2. Just looking at ACE, originally I would have been inclined to say that the -ENSO alone puts us in a place where average ACE is a floor, but that'd be lazy analysis. In fact, @GaWxrecently posted some great stats that show there tends to be a dramatic drop off in activity in a third-year Nina, though the sample size is on the smaller side. That gives a little pause, but I didn't expect hyperactive to begin with. That said, while I think it's tempting to look at a slightly cooler than normal MDR and the incredibly quiet Atlantic as a harbinger of things to come, I don't think it's going to get in the way of a very active peak that should bring us to at least average. I know you know this, but we still have approximately 90% of climo to go with regard to Atlantic activity, and there have been numerous examples this century of long quiet periods and less than favorable eastern MDR conditions that fail to get in the way of a season with a favorable background state becoming above active. I still think the combination of a Nina, lower than normal shear driven by the Nina, and importantly, warmer than normal temperatures and TCHP/OHC throughout the western Atlantic suggest a season that gets the Atlantic above 123 ACE. Not worried about the SAL--that'll diminish near the peak. I do think stability in the eastern MDR could be a fly in the ointment, but I'd want to see what that looks like in mid-August.
  3. The seller left behind brand new rakes, shovels, and hedge clippers. I guess they thought they’d use em and never did.
  4. Yeah—it’s entangled with at least two trees. I’ll be busy keeping it in check. I just looked that up. I don’t think it is? And yeah, there are levels to the overgrowth thing. At least nothing is growing on the house lol. The neighbors said they only mowed three times in the last year. Today I discovered while pulling weeds in the front that some of the driveway was just covered by weed/grass. Stuff literally grew on top of the asphalt and made it look like it was a grassy barrier with the neighbor. I’m new to all of this stuff so I find all of it interesting. I’m the first in my family to own a home. The yard is a blank slate.
  5. Yeah—very quiet. Thought we’d be heating up around now but that’s obviously wrong.
  6. Not quite yet. Closed on a house two weeks ago here in town and am trying to get some work done before moving everything in. Fortunately, nothing major.
  7. Prior owners left a mess so I have to get things under control. Will be nice to not have to mow a lot though.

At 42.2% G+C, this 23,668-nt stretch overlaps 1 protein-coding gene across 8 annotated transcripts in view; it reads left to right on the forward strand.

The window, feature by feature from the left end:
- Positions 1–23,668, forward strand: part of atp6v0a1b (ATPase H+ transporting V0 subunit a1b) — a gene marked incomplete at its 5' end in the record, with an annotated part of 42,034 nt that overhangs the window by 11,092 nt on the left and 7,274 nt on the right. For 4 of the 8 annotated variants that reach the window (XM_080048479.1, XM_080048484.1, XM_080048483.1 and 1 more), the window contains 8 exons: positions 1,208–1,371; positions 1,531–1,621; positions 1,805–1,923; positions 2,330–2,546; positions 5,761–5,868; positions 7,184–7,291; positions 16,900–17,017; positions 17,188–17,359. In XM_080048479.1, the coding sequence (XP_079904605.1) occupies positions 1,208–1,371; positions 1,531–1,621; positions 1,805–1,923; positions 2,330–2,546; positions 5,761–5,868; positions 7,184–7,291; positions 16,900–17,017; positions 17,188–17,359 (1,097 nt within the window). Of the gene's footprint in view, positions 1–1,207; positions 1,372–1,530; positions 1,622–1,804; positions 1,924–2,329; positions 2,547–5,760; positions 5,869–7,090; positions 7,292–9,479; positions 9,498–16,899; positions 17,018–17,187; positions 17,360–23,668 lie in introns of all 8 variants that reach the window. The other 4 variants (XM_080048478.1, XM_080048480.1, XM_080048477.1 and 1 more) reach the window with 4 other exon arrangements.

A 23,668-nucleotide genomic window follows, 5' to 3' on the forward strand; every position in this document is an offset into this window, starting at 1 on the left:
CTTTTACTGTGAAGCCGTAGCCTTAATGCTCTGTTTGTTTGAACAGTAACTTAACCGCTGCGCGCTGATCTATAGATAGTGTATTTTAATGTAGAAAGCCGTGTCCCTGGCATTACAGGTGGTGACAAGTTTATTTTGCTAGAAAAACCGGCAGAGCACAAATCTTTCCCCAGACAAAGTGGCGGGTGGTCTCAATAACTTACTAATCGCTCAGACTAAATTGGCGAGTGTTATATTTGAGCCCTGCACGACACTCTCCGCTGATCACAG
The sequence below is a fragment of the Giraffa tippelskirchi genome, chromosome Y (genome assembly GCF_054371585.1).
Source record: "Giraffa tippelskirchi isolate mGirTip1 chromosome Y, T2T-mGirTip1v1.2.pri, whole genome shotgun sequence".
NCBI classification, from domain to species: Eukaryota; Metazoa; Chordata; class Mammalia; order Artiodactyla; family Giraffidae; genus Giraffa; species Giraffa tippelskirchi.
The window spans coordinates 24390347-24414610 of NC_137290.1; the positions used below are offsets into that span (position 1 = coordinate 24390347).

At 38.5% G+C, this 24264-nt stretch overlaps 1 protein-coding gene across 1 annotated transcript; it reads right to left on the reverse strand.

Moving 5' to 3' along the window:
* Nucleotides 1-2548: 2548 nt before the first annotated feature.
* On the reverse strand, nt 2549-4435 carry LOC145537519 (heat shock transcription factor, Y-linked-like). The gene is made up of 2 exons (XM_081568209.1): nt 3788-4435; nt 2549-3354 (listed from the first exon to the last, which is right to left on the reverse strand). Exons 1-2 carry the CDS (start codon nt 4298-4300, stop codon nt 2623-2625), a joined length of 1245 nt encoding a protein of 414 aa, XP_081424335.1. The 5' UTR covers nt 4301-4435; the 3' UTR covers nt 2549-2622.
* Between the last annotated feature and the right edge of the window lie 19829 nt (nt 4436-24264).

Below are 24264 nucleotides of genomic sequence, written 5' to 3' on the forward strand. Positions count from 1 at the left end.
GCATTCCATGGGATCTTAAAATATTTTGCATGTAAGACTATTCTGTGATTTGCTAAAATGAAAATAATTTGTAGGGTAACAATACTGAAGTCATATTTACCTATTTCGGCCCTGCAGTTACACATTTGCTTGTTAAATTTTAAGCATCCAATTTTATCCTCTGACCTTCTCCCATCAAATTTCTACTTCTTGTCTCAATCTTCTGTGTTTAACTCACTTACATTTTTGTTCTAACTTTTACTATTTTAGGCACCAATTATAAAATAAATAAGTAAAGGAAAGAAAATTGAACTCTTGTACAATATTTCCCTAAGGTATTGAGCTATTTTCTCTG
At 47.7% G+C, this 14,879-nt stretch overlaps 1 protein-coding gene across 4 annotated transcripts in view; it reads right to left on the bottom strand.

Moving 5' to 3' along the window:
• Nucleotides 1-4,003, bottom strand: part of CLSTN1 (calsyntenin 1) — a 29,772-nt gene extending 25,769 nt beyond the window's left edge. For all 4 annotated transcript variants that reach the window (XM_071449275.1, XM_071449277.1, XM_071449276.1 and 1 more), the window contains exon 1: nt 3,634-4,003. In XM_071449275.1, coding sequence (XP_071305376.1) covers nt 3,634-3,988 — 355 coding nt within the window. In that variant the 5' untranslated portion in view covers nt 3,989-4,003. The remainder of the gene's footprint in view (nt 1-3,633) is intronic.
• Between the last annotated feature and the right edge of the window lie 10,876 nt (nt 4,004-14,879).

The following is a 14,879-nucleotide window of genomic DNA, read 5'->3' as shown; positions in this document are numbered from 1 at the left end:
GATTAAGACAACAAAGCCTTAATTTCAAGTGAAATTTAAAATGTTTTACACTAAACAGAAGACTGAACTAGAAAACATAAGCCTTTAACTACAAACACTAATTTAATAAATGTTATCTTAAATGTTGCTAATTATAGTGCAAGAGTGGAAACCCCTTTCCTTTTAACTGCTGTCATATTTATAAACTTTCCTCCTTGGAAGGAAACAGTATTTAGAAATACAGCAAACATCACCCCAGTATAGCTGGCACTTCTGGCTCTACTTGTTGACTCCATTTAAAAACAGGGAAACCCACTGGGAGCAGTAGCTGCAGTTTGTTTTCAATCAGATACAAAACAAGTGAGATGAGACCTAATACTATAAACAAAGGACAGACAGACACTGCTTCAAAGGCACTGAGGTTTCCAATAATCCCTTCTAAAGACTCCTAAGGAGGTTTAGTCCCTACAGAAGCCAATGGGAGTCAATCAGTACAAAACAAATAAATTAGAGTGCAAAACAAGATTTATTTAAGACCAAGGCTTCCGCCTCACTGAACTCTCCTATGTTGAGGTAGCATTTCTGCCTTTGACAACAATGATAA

8. GREAT day to get some yard work done.
  9. This is the first time I’ve ever really had a yard, and while it’s a lot of work I love it. I probably won’t be go crazy with it just because I can’t justify spending a lot of money on this to the wife, but I’ll make improvements where I can. The prior owners left a ton of overgrowth and weeds in the front and back. I’m two weeks in and it already looks much better after a mow. The overgrowth on the sides are so bad.
  10. Ol’ Euro ain’t what it used to be.
  11. I don’t like the naming, but categories for heat waves would be helpful. They’re not all equally impactful.
  12. So glad I posted here. It helped me remember. Just made a small donation @Typhoon Tip. Thank you for sharing.
  13. Same channel, different day imby. Was great though as I was able to get my first mow in at the new place. Despite the drought grass does very well out back where the water drains. Probably a little too well lol.
  14. Don’t get me wrong, love me some winter when it’s hitting, it’s just so tedious to me now. I wish I had the time. I’m busier than ever and the work keeps piling up. All good things though so I can’t complain.
  15. It has been extraordinarily boring but like Ray said, the baseline for summer is boring so it is what it is. It’s allowed me to do other things. Like sleep. Winter has been feeling like a scene out of Waiting for Godot in recent years imby so I haven’t been particularly fond of the results there. At least October has been consistent in bringing big dog coastals in recent years. Tropical is my thing and I chase so it’s irrelevant what happens up here to me, but if I had to rank months and seasons I’d probably start with September and fall tbh. I know that’s blasphemous here lol. 1. Fall 2. Summer 3. Winter 4. Spring
  16. This is really interesting. Do you have a sense of what the SST distributions were for some of these years?
  17. First evening really out relaxing in the backyard. Beautiful, beautiful evening.
  18. Wow, that’s pretty bold. I still think despite the quiet period and meh MDR anomalies that tropical season in the Atlantic will be above average.
  19. I believe the warm signal, but I’m in show me mode for anything interesting. Boring begets boring.
  20. No reason yet to believe this’ll be a low ACE season in the Atlantic.
  21. With regard to severe and rainfall, yesterday was a bust IMO. In CT to be specific. You look at those parameters in place, the fact that we cleared out, and actually had some activity develop in a good environment in the evening and you’d figure that at the very least, there would be some widespread strong storms even and more widespread rainfall. Scattered severe warned stuff at best. To get nothing close to a warnable storm is a big bust to me. To see a wide swath of the state get very little rainfall is also a bust to me. I never expected widespread severe, but we never even came close to even an isolated severe storm. It is what it is, but that’s bad in my book.